11. I confess right now that I was a bit dubious when I started this memoir, apprehensive that I -- not much of a celebrity gossip fan -- wouldn't enjoy what this former celebrity blogger had to say or care about her year of transformation.Boy, was I wrong.By page five I was ready to like Hancock and by page twenty or so, was totally charmed by her. Erroneously I had mentally decided Hancock's Manhattan-centered world and celebrity blogging meant one thing, but in reality, she was like any of my fri [...]

    12. I liked this memoir but I didn't absolutely love it. What I appreciated was the honesty. Reminiscent of: Eat, Pray, Love, Julie and Julia, 1000 Miles in a Hundred Days or The Happiness Project, the author is searching to truly find herself and redefine who she is. Based on a quote by Eleanor Roosevelt, "Do one thing every day that scares you," the author pursues a year of fear. Some of her exploits are funny (trapeze lesson) while others (service in a hospital) are poignant. However, what I enjo [...]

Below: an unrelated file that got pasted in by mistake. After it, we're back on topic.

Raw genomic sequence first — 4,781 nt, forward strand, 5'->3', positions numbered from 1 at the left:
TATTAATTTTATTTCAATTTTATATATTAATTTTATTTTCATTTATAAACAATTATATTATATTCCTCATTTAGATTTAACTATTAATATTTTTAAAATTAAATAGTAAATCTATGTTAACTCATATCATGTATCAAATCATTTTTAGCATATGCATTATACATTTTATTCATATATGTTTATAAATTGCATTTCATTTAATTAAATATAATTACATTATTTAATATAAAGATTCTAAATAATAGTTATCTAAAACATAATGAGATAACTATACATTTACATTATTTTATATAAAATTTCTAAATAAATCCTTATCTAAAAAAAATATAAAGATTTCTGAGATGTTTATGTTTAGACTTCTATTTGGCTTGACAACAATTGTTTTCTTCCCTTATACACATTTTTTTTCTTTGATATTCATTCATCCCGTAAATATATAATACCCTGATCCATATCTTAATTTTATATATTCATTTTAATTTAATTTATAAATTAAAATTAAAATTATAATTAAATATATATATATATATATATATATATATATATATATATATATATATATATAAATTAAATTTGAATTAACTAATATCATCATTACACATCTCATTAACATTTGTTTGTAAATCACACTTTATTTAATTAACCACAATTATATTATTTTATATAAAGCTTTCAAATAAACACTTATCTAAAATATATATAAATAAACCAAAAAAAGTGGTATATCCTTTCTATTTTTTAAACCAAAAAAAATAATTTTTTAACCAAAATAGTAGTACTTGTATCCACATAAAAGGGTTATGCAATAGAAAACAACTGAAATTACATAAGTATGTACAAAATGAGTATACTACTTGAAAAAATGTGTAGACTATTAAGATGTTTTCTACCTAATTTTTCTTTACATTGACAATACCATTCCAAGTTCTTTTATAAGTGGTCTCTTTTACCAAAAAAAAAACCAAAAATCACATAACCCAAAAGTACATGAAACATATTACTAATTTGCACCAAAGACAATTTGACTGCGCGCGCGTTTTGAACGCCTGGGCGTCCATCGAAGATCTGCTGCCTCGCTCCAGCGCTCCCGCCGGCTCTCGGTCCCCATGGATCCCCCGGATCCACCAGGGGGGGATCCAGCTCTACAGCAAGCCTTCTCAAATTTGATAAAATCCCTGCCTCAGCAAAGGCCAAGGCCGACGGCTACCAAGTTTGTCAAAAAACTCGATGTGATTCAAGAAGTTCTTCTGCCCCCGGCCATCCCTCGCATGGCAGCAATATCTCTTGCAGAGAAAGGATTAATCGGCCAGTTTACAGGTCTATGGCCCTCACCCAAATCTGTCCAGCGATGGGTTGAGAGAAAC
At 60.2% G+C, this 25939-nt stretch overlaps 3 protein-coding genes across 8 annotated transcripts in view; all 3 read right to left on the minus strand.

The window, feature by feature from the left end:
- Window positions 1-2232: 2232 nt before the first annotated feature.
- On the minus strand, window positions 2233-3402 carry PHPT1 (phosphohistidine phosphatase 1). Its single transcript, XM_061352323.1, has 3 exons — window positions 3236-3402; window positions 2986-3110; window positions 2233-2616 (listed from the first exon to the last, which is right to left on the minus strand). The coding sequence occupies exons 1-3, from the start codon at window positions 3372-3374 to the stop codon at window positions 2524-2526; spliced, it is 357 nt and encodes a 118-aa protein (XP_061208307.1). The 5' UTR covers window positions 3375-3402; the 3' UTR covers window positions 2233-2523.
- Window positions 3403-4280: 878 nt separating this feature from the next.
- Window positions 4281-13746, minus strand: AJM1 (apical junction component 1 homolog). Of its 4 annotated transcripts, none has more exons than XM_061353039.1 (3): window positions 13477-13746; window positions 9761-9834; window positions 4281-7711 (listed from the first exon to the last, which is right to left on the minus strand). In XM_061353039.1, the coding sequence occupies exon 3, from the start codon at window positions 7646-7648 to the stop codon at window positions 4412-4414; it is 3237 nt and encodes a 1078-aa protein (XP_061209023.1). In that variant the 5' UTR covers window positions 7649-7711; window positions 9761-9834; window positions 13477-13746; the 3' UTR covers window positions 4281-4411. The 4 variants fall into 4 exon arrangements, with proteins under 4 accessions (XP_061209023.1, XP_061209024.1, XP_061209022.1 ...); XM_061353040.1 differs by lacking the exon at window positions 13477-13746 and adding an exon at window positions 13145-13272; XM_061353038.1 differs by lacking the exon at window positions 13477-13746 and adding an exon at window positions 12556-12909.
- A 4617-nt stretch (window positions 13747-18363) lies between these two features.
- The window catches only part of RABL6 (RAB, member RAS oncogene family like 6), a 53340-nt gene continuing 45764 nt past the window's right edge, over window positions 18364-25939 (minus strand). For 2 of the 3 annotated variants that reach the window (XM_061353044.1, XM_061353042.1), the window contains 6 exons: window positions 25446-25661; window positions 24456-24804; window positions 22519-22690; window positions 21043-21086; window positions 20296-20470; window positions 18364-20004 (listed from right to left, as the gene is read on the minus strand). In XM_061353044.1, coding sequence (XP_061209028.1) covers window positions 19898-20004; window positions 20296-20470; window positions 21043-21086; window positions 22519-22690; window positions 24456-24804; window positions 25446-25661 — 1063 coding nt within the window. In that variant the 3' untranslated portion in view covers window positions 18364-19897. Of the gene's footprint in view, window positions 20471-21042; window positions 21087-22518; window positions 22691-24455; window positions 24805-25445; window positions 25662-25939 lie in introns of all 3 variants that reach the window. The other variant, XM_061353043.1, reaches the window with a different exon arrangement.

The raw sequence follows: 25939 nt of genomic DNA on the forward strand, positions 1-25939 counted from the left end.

13. 3.5 stars. I admire Hancock's courage to actually try to do one scary thing a day. I found myself both admiring her courage (she did some things I would NEVER doeven though they really scared her) and wondering how important it really is to conquer your fears. On the one hand, I know that changing our thinking can really help us overcome fear. of the things we fear will never actually happen. And I know that conquering fears can be very motivating and empowering. On the other hand, there are thi [...]